11-13 amps

 

Estimating Maximum Current

If you are unsure what current an appliance draws, use this simple method to calculate the maximum current it will draw when working.

  1. Look for the appliance's power rating in watts. You may find it on a label on the appliance, or in the owner's manual, or you can contact the manufacturer or look online.
  2. Divide the number of watts by 120 (the AC voltage), and the result, in amps, is the maximum rating of the appliance for current.

Or you can measure the current an appliance uses with the simple tool below.

Useful Electrical Terms, Abbreviations, and Data

Here is a list of electrical terms and abbreviations, along with a list of color codes for resistors. This information should help the novice be more comfortable with what they are doing when an electrical problem does occur.

TermAbbreviationMeaningTips

Alternating current

AC

Alternating current reverses polarity and flows alternately in both directions in a circuit.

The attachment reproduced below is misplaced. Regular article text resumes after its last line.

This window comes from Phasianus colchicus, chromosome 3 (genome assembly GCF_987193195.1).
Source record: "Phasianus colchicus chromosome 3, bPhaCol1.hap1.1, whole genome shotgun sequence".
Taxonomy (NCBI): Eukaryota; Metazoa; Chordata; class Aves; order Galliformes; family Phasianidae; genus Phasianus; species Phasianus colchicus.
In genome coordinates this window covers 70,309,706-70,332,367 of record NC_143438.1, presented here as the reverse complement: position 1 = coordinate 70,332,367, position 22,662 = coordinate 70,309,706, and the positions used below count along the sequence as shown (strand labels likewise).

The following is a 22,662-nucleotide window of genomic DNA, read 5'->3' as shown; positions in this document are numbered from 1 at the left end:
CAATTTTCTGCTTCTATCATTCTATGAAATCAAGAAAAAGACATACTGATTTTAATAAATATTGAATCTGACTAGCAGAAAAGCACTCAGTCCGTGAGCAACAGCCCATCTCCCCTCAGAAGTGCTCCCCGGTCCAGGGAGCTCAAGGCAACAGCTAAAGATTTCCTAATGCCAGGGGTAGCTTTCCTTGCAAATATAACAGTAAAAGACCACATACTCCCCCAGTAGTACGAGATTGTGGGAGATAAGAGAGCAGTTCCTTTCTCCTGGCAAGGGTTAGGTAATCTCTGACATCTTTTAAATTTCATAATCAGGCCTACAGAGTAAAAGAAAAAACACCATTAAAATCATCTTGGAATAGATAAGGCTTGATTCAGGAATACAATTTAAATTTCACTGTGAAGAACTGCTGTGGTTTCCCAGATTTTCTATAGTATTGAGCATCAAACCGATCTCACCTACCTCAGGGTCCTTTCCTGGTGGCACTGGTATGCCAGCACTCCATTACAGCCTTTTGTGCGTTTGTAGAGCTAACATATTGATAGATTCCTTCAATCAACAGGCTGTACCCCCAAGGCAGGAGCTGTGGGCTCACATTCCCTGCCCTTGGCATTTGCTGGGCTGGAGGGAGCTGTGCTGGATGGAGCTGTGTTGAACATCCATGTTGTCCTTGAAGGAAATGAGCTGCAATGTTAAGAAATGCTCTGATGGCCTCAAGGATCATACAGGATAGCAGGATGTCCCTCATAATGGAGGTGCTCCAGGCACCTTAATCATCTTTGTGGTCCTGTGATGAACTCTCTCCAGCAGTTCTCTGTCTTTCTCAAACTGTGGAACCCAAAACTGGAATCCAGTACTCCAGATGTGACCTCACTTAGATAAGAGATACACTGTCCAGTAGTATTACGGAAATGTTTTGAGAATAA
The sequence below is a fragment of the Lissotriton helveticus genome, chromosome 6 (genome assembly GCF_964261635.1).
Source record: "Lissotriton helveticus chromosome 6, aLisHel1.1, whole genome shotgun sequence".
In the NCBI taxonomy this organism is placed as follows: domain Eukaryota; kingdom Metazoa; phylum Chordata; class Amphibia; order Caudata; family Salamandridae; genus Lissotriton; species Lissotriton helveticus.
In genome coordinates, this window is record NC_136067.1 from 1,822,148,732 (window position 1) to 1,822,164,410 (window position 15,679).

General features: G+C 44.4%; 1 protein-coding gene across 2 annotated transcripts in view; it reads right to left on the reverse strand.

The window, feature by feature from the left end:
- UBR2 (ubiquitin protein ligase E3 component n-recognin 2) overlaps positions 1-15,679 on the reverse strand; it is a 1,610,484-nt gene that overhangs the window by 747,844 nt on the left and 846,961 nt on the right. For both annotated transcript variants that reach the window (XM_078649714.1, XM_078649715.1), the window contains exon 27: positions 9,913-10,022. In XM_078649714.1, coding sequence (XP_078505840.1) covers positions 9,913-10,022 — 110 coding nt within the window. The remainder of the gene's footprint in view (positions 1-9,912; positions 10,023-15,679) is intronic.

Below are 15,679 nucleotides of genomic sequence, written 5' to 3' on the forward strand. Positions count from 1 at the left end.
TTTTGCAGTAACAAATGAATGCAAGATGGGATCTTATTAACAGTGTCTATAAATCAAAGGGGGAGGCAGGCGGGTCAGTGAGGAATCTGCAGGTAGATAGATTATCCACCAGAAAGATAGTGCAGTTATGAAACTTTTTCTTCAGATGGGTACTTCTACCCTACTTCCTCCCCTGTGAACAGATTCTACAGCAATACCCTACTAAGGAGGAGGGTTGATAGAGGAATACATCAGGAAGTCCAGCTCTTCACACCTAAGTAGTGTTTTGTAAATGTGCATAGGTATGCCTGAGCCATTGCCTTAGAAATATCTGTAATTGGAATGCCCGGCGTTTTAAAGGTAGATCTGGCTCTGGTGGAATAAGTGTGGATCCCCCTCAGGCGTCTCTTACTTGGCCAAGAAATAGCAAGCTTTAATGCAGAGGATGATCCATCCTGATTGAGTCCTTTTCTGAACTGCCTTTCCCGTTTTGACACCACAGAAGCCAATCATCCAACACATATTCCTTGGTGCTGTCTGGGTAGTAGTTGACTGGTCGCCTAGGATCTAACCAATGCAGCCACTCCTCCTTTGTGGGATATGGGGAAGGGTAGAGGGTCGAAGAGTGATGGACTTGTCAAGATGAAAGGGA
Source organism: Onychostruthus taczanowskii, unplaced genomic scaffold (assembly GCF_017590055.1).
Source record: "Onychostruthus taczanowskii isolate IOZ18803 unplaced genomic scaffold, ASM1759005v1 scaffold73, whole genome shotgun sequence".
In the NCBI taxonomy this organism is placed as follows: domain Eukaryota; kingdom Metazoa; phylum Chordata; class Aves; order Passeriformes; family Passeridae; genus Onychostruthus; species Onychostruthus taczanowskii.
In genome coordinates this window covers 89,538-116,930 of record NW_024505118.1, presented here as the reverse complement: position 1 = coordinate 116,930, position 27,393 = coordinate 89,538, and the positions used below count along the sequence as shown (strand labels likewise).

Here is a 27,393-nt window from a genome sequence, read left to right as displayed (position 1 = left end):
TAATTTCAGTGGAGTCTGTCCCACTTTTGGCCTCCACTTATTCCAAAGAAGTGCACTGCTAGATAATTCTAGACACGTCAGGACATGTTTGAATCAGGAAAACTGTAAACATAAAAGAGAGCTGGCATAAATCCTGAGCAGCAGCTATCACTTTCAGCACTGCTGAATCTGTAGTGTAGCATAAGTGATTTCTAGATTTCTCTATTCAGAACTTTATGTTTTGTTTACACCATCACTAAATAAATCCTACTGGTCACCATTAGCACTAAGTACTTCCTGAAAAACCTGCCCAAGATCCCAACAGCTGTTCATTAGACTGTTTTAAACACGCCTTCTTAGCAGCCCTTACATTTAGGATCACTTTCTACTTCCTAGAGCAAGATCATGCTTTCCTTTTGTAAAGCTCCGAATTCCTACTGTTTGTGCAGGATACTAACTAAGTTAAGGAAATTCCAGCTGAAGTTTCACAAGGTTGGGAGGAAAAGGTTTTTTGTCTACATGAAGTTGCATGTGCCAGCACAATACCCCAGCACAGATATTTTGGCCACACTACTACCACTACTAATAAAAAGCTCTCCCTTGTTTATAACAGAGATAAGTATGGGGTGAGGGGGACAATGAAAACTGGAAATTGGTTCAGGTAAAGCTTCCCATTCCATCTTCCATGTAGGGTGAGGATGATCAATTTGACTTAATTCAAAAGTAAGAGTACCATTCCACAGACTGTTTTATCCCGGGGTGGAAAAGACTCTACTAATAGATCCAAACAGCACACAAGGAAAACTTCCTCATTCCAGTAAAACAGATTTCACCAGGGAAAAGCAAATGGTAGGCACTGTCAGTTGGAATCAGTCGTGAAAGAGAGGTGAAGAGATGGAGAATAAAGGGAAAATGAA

The voltage in your home is AC voltage, in the US typically 115V AC.

Ampere

Amp

The measure of electrical current

 

Capacitor

 

An electrical component that stores electrical energy, with a specific storage capacity

A capacitor often has a polarity and must be installed properly. The polarity is generally indicated by a stripe at one end of the part.

Circuit breaker

 

A device that opens up or "throws" itself to break a circuit when the current through it exceeds its designed limit. Unlike a fuse, a circuit breaker can be reset when it throws.

 

Direct current

DC

Direct current flows constantly in one direction, commonly from a positive lead to a negative lead.

 

Diode

 

An electrical component that allows current flow in one direction and impedes current flow in the opposite direction.

Current flows from the cathode to the anode. The cathode end is usually marked by a stripe.

Fuse